FLASHNEWS – Transat Vabre cruel. Maxi trimaran capsizes and chain recalls

Screenshot 2015-10-27 at 11:20:03 a.m.
Flash update Oct. 27, morning. The Transat Jaques Vabre (from France to Brazil) is claiming back-to-back victims…and we are only on the second day of racing. The 80-foot (25-meter) maxi trimaran Prince of Bretagne blatantly capsizes 140 miles off La Coruna (Spain) in 20/25 knots of wind. Save the crew of Lionel Lemonchois and Roland Jourdain. At almost the same time during the night the IMOCA 60 Edmond de Rotschild, Safran and the Class 40 Concise 8 withdrew due to various breakdowns.
The conditions awaiting on the third day of racing are tough. Wind 30 to 35 knots first from the south and then from the northwest making the sea cross with high waves. Very difficult condition that could lead to more surprises.

Update from Transat Jacques Vabre after yesterday’s start: calm reigned in front of Le Havre. This initially prevented the new IMOCA 60s equipped with foils from taking advantage of the new “flying” configuration. Let’s take a look at the provisional rankings after the first day of racing.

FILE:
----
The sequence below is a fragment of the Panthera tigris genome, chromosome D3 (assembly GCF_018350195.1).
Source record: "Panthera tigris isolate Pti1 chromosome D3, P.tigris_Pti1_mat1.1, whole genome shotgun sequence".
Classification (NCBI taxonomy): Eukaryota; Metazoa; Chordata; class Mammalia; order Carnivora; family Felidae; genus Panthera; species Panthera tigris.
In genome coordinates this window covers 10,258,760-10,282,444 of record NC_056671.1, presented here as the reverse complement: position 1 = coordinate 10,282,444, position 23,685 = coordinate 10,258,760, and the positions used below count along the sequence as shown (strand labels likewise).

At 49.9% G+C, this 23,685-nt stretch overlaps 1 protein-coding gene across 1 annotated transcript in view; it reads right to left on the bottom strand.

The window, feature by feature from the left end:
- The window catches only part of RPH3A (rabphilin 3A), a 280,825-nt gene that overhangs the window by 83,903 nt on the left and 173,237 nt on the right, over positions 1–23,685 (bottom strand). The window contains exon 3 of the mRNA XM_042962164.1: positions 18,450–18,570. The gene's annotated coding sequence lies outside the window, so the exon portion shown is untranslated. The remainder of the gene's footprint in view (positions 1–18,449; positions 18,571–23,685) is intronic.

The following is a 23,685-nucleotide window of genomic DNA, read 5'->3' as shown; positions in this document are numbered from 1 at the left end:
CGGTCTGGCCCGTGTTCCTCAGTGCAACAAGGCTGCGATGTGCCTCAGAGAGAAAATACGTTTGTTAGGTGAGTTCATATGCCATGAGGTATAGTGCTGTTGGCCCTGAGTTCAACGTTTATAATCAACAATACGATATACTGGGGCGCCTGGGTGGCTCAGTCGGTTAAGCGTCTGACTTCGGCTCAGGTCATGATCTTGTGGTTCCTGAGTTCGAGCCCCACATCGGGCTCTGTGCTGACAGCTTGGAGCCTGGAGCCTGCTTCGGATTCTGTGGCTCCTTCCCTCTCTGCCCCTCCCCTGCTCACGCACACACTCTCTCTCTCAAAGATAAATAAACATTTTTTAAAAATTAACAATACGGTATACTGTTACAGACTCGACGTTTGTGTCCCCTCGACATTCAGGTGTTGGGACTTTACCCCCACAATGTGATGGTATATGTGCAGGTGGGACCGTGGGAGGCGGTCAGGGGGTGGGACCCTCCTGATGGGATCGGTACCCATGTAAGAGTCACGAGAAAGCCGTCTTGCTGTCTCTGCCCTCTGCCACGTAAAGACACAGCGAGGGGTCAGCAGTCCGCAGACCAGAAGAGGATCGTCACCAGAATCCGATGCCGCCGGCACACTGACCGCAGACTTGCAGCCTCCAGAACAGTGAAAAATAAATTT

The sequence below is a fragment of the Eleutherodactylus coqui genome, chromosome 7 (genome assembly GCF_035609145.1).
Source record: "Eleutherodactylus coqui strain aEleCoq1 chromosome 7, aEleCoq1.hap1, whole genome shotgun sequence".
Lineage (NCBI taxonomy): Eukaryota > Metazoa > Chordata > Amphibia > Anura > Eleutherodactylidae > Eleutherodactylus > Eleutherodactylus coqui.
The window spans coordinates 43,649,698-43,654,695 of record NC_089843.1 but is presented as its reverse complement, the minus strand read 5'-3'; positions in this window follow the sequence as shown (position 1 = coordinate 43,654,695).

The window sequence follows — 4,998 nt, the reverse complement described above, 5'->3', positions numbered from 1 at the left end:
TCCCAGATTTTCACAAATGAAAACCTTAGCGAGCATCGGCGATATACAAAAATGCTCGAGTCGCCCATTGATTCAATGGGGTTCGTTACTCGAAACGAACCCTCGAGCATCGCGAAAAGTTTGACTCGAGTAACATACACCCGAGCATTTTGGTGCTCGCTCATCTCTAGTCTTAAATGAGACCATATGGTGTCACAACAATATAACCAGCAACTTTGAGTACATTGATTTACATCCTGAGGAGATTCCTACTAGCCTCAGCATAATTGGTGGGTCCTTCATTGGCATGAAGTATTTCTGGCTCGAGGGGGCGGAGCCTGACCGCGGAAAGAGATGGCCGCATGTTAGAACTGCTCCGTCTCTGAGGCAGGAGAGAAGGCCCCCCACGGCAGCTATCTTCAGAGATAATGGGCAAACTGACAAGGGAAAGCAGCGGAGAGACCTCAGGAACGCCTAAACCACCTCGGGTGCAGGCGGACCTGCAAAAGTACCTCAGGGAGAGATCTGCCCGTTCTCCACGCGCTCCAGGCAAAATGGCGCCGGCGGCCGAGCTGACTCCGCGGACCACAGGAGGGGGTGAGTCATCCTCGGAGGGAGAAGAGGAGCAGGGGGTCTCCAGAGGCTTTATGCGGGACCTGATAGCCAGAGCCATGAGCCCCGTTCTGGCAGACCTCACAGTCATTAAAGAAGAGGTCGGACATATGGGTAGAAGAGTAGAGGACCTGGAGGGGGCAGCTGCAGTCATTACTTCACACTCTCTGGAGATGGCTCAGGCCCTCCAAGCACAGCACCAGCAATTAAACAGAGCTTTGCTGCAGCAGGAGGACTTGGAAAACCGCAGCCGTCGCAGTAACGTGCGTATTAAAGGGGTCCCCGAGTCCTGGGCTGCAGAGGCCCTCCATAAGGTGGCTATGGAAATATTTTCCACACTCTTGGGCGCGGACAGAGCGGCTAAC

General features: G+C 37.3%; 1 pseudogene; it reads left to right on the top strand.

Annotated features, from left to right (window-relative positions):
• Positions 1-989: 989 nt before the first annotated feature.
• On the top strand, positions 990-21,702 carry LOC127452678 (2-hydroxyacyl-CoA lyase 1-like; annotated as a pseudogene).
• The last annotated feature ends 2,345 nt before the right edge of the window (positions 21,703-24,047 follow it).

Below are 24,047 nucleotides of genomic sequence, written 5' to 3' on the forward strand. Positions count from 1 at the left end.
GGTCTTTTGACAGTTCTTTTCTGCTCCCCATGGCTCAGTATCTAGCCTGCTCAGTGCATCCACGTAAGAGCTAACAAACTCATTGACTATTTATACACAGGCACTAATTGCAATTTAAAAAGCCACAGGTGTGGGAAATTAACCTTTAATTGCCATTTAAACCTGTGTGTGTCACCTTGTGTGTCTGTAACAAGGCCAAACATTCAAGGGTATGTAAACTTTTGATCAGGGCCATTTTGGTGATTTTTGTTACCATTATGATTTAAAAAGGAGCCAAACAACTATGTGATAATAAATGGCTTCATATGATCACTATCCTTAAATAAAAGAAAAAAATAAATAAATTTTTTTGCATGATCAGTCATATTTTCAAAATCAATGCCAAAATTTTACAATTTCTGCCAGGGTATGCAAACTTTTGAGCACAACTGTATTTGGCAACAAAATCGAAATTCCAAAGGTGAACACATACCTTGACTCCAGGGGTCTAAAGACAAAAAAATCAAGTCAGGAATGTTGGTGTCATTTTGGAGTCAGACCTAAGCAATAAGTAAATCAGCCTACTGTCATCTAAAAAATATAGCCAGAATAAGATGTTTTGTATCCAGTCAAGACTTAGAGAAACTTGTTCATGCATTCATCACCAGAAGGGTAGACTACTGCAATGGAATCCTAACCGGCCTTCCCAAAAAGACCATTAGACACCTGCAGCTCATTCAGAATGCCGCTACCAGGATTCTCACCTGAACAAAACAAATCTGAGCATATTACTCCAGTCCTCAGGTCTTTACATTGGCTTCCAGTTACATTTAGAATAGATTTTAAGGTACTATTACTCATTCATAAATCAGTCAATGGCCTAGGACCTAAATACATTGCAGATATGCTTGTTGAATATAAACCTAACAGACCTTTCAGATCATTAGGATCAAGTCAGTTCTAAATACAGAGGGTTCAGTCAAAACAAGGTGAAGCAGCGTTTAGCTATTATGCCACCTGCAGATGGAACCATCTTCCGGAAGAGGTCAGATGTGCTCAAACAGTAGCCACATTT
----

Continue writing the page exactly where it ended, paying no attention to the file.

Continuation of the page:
CLASS 40 – Leading the way is (at a speed of 12 knots, in with island of Ouessant) Nicolas Troussel and Corentin Horeau’s Bretagne Crédit Mutuel Elite, tailed by the new V&B of Sam Manuard and Maxime Sorel. In third place was Le Conservateur by Yannick Bestaven and Pierre Brasseur.

IMOCA 60 – In the lead, as the wind picked up, Hugo Boss, the new IMOCA of Alex Thomson and Guillermo Altadill, took the lead: the two launched into the open ocean, and are on the ideal traverse of Ile de Sein. They are followed, 17 miles away, by MACSF by Bertrand de Broc and Marc Guillemot and Bastide-Oio by Kito de Pavant and Yann Régniau.

LATEST – Currently there is Sodebo by Thomas Coville and Jean-Luc Nélias in the lead, followed by the big favorite Macif by Francois Gabart and Pascal Bidegorry and Prince de Bretagne by Lionel Lemonchois and Roland Jourdain.

MULTI 50 – After an excellent start, FenêtréA-Prysmian of Erwan Le Roux and our own Giancarlo Pedote slipped to fourth and last position. In the lead is Ciela Village by Thierry Bouchard and Oliver Krauss, followed by La French Tech Rennes Saint Malò by Gilles Lamire and Yvan Bourgnon and Arkema by Lalou Roucayrol and César Dohy. But they are all very close, and the hopes of Pedote and Le Roux, favorites, remain high. By the way, here is what Giancarlo told us in an interview we published in the September issue of the Journal of Sailing.